We saw clear generational differences in our workplace survey findings. While all generations reported that the primary purpose of the office is to collaborate with their team, Generation Z put a greater emphasis on the ability to maximize individual productivity than all other generations. Gen Z also ranks visibility for promotion and creative inspiration higher in their top 10 reasons to visit the office. Younger generations, especially, also prefer partial days in the office — a finding that is supported by our previous workplace survey findings that younger generations prefer third places to complement their in-office and remote work locations.

People working at a pinup wall at Gensler's Miami office.
Gensler Miami’s new office in Wynwood serves as a living lab for the future design of corporate workplace.

“The desire for privacy in the office has become a growing expectation during the period of remote work. We’re also seeing a larger influence of hospitality and residential design incorporated into the workplace to make employees feel more comfortable, after almost two years of working from home.”
—Cheryl Duvall, regional Consulting practice area leader, Gensler

Companies should also consider external aspects of their office, including terraces, rooftops, local restaurants, and retail, when considering amenities that might help draw employees back. Third places to work outside of the home and office are rising in popularity — from coffee shops, to libraries, to outdoor space. These additional considerations are resulting in a more campus-like approach to planning what’s next for real estate footprints and workplaces.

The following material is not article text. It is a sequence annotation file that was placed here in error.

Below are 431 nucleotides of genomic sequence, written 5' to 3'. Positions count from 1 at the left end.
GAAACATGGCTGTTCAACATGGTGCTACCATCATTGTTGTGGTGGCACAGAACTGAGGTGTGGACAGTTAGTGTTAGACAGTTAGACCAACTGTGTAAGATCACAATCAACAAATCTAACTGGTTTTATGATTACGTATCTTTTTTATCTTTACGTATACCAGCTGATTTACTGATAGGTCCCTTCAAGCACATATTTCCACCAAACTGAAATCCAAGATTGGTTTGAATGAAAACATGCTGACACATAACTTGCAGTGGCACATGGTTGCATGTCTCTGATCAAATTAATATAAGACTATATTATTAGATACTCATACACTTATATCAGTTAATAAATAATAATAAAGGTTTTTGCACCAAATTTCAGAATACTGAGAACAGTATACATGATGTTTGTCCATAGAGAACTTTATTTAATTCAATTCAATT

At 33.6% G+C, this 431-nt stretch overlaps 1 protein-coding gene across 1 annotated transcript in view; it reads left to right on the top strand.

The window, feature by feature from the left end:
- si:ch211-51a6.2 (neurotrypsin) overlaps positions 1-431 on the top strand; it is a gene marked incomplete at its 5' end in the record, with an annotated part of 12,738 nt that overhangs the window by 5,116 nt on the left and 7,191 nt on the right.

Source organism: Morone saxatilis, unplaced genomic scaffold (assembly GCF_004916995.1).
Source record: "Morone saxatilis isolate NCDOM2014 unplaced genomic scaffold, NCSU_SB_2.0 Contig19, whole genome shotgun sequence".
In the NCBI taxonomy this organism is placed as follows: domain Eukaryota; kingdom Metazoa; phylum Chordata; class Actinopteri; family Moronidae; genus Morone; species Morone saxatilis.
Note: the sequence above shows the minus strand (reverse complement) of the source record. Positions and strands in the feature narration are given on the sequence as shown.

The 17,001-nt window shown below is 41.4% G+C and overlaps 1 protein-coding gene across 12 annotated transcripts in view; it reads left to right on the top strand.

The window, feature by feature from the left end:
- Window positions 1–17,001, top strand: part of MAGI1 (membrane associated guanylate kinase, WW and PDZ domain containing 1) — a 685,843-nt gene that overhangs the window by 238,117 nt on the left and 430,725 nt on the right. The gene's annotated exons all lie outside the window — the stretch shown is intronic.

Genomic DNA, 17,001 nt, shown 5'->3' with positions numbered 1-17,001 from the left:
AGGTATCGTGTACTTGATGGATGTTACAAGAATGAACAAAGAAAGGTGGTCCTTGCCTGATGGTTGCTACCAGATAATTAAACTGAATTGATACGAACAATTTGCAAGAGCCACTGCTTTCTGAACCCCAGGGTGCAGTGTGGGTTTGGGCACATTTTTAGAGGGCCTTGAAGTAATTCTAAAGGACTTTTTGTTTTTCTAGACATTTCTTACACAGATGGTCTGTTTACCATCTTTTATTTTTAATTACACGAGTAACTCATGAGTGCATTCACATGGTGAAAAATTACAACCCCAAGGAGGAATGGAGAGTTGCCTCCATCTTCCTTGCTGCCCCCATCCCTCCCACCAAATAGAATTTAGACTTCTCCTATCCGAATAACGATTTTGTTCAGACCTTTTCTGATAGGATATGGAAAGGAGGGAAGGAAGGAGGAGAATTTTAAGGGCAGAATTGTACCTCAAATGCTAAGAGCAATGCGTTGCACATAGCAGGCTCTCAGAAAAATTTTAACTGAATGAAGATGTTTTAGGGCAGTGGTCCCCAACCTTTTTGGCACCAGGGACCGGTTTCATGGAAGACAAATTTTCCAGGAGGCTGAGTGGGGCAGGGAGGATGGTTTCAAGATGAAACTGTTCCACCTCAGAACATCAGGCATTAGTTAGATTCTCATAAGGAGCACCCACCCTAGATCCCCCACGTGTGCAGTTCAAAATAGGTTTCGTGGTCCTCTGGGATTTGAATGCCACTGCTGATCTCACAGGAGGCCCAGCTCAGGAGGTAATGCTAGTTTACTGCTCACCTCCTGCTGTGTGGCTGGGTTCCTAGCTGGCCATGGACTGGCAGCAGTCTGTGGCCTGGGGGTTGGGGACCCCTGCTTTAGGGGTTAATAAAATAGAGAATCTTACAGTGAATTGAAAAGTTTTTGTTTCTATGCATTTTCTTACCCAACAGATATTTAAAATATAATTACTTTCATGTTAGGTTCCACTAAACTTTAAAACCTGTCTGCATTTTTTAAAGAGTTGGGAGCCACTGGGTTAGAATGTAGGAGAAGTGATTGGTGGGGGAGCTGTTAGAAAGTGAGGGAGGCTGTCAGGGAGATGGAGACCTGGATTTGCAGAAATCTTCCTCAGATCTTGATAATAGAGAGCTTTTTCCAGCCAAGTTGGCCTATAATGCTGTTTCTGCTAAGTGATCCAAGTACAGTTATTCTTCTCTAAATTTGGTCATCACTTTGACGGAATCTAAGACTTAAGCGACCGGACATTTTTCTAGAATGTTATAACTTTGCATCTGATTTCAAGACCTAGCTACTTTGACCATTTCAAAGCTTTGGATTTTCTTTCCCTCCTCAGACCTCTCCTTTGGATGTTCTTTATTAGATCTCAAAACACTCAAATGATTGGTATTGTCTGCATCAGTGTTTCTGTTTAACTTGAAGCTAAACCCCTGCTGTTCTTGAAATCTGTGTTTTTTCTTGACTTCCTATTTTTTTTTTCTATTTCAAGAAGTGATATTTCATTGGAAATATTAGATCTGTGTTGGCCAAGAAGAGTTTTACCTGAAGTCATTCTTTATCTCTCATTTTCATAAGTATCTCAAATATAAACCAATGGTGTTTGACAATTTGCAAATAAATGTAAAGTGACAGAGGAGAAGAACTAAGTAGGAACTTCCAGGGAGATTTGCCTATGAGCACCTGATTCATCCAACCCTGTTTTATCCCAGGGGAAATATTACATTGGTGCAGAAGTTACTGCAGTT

One clear consensus among our guests: we are embarking on an exciting time of experimentation in the workplace to optimize a range of hybrid, in-office, and remote workers. By piloting new real estate strategies and new design approaches to support new ways of working, we can focus on what the office does best — provide the best tools, spaces, and experiences that can’t be replicated remotely. Moving forward, we must create workplace environments that people want to be a part of.

People working at a variety of spaces inside Armstrong World Industries' Living Lab workspace.
The Armstrong World Industries (AWI) Living Lab is a dynamic pilot space designed to beta test new health-focused solutions and emerging innovations in workplace design. | AWI Living Lab, Lancaster, Pennsylvania.

It’s clear that there will be more challenges ahead — if not the continuation of COVID, the climate crisis, or the next pandemic will introduce new habits — but by giving employees the power to tailor their own work experience, we can create an office that’s ready for multiple futures.

Tune in to hear the full conversation.